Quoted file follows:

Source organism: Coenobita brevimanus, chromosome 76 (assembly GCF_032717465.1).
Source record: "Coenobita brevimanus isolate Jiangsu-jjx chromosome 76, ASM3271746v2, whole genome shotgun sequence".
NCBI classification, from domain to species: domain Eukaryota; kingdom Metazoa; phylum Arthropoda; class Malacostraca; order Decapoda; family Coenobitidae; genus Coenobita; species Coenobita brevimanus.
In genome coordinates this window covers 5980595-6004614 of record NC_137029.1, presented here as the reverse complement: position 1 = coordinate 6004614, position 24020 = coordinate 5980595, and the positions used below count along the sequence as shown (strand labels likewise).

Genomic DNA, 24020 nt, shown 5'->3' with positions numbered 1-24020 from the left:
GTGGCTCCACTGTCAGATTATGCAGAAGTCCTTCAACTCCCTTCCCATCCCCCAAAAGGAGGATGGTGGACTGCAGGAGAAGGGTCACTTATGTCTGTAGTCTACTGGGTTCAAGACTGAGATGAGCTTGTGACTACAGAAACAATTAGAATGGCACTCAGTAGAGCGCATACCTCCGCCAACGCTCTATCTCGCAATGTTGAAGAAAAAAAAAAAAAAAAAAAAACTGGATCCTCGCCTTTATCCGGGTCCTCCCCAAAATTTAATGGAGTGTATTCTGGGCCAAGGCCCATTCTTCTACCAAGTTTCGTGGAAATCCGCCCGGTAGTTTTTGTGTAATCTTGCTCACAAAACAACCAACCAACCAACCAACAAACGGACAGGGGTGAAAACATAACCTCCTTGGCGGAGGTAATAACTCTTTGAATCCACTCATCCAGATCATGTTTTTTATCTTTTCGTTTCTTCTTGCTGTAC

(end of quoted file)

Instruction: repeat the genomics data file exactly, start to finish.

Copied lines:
Source organism: Coenobita brevimanus, chromosome 76 (assembly GCF_032717465.1).
Source record: "Coenobita brevimanus isolate Jiangsu-jjx chromosome 76, ASM3271746v2, whole genome shotgun sequence".
NCBI classification, from domain to species: domain Eukaryota; kingdom Metazoa; phylum Arthropoda; class Malacostraca; order Decapoda; family Coenobitidae; genus Coenobita; species Coenobita brevimanus.
In genome coordinates this window covers 5980595-6004614 of record NC_137029.1, presented here as the reverse complement: position 1 = coordinate 6004614, position 24020 = coordinate 5980595, and the positions used below count along the sequence as shown (strand labels likewise).

Genomic DNA, 24020 nt, shown 5'->3' with positions numbered 1-24020 from the left:
GTGGCTCCACTGTCAGATTATGCAGAAGTCCTTCAACTCCCTTCCCATCCCCCAAAAGGAGGATGGTGGACTGCAGGAGAAGGGTCACTTATGTCTGTAGTCTACTGGGTTCAAGACTGAGATGAGCTTGTGACTACAGAAACAATTAGAATGGCACTCAGTAGAGCGCATACCTCCGCCAACGCTCTATCTCGCAATGTTGAAGAAAAAAAAAAAAAAAAAAAAACTGGATCCTCGCCTTTATCCGGGTCCTCCCCAAAATTTAATGGAGTGTATTCTGGGCCAAGGCCCATTCTTCTACCAAGTTTCGTGGAAATCCGCCCGGTAGTTTTTGTGTAATCTTGCTCACAAAACAACCAACCAACCAACCAACAAACGGACAGGGGTGAAAACATAACCTCCTTGGCGGAGGTAATAACTCTTTGAATCCACTCATCCAGATCATGTTTTTTATCTTTTCGTTTCTTCTTGCTGTAC